(iii) the tenement management scheme in so far as it applies to those houses or any decision made under that scheme, and13. The pursuant believes that there is a conflict with Rule 6 of the Tenement Management Scheme14. Section 50 also points out(1) Subsection (3) applies where—
(b) notice has been served on each owner responsible for that maintenance requiring the owner to deposit a sum into a maintenance account representing the apportioned share of the estimated costs for which that owner will be liable,
(5) A notice of the type referred to in subsection (1)(b) must set out—
(e) why the estimate is considered reasonable,The pursuant has advised the property factor that the research carried out into obtaining value for money was not done with due care. This is because only 3 companies were asked to quote for the works and only 1 completed quote came back which does not feel like an adequate bid process.15. The tender price received by the party The property factor intends to have do the works was son 20% higher than anticipated and again the pursuant feels that due care has not been given to the process, which, had he known about the process and work being done, he could have communicated earlier.16. Glasgow City Council have agreed to provide the additional funding required and have now demanded that the pursuant deposit the full funds within the next 7 days or receive additional fines against the property and be in danger of losing his landlord licence. Despite the pursuant calling the relevant people at Glasgow City Council several times, they refused to acknowledge his position and appear to be of the opinion that if the majority have voted for the works to complete then they can provide funding17. In actual fact, no actual majority ever voted for the works, only a quorate of 10 people. The rest have paid after being told they must. Glasgow City Council have also failed to take into account the procedural irregularities present during the voting process for these scheme works. The pursuant therefore respectfully ***** ***** he is left out of the account when calculating the costs that each owner in the tenement must pay for the courtyard works.
Expert:  JGM replied 1 month ago.

Thank you for confirming the position as regards ***** ***** deeds. On that basis I think you are protected by Rule 6.2 of the TMS. You weren't given notice and weren't aware of the proposal and when you became aware you objected to it. So why do you need to raise a court action at all? Although what you have drafted isn't right, my reading of it suggests that you are looking for some kind of declaratory order from the court to say that Rule 6.2 applies and that you have no liability to pay. You don't have to do that. You can state your position to the factor an if they don't accept your position they can sue you for payment. It would then be appropriate for you to argue Rule 6.2 as a defence to the action for payment. So in my opinion there is no need for you to raise an action at this stage. I hope that helps. Please leave a positive rating so that I am credited for my time.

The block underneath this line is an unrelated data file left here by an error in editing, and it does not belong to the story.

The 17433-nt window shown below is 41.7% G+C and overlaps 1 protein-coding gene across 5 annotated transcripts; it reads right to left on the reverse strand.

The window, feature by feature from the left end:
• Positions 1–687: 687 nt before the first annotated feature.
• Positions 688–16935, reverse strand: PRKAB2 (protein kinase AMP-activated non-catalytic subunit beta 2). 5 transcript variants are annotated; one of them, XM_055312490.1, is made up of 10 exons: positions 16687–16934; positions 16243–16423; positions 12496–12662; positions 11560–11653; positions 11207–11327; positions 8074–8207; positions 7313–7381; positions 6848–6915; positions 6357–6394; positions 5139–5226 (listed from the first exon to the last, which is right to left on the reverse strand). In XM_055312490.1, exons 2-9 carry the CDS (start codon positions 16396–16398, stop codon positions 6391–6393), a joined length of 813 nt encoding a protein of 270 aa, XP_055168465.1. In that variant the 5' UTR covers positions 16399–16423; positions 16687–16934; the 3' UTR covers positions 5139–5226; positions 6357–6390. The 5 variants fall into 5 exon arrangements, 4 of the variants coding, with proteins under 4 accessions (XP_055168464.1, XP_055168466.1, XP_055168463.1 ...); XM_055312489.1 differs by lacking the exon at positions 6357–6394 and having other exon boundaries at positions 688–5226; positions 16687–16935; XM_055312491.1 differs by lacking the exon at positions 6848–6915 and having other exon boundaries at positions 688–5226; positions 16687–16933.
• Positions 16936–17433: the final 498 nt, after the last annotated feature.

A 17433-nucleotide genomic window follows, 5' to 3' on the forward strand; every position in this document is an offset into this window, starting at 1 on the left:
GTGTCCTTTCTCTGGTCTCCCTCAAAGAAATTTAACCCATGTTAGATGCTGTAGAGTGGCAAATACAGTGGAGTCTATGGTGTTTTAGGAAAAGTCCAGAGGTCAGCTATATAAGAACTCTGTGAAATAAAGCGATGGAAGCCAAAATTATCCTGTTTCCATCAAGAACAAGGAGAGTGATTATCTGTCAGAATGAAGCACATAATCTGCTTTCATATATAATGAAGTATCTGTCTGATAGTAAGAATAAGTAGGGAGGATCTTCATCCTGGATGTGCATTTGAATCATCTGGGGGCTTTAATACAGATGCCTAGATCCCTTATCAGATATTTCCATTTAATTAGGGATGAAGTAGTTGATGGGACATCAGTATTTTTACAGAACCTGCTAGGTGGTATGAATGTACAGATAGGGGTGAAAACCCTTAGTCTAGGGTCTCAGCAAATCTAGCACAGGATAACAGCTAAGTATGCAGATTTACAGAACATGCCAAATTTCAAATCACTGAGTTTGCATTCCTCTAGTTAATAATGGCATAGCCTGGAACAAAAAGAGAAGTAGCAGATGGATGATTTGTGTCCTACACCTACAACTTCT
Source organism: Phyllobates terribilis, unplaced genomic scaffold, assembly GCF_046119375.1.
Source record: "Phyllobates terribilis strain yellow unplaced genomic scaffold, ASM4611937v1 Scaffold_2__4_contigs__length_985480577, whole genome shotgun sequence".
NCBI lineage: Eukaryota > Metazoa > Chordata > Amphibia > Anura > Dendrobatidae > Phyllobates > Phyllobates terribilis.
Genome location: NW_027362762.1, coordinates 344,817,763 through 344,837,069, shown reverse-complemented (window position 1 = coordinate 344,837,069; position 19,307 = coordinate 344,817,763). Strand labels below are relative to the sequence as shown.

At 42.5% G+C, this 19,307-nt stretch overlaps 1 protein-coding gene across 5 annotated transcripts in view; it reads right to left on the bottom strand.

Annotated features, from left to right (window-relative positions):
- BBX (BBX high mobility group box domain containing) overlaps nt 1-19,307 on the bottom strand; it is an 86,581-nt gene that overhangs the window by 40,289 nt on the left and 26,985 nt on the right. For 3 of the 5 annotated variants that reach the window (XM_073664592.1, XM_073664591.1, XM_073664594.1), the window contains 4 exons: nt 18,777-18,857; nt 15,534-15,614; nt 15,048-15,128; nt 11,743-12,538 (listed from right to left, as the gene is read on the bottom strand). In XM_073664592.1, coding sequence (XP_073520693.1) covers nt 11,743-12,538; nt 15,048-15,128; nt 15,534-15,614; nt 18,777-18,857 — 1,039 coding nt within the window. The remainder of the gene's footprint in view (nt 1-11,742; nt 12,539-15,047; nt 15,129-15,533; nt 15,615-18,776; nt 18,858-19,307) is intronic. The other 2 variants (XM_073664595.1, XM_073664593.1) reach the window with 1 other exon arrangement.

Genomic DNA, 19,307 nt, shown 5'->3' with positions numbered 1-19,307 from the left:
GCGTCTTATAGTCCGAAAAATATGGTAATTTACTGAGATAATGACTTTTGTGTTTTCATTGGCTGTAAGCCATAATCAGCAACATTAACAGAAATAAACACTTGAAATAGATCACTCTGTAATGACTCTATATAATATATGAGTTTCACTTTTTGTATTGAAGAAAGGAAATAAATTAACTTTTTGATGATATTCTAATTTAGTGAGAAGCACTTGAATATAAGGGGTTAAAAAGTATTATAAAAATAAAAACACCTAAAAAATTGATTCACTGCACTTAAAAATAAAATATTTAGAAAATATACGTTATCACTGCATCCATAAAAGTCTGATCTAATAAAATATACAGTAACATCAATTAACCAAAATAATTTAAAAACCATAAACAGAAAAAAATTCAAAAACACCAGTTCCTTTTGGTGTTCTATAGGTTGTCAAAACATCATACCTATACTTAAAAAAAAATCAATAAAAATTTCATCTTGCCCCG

Customer: replied 1 month ago.
Hi there, thanks for your response. Normally I would have done what you suggest and leave the property factor to sue me. However, in this case the property factor has 'passed' the debt to the City Council who have agreed to provide a grant for the funding gap as they believe there has been no procedural irregularity (although they haven't listened to any of my evidence). The council have since sent me letter saying that in their view I have been made aware of the works and that I must pay or risk being fined and risk have charges levied against my property title and even losing my landlord licence. In this case, should I still leave things to play out or take action?
Expert:  JGM replied 1 month ago.

It appears that the Council haven't thought this through. Reply to their letter quoting Rule 6.2 verbatim and ask them to state in detail why they consider you are liable having regard to the facts. Also make them aware that if they even consider removing your landlords licence or putting a charging order on the property over this you will sue them for damages for any losses arising. I don't see that you need to take action at the moment.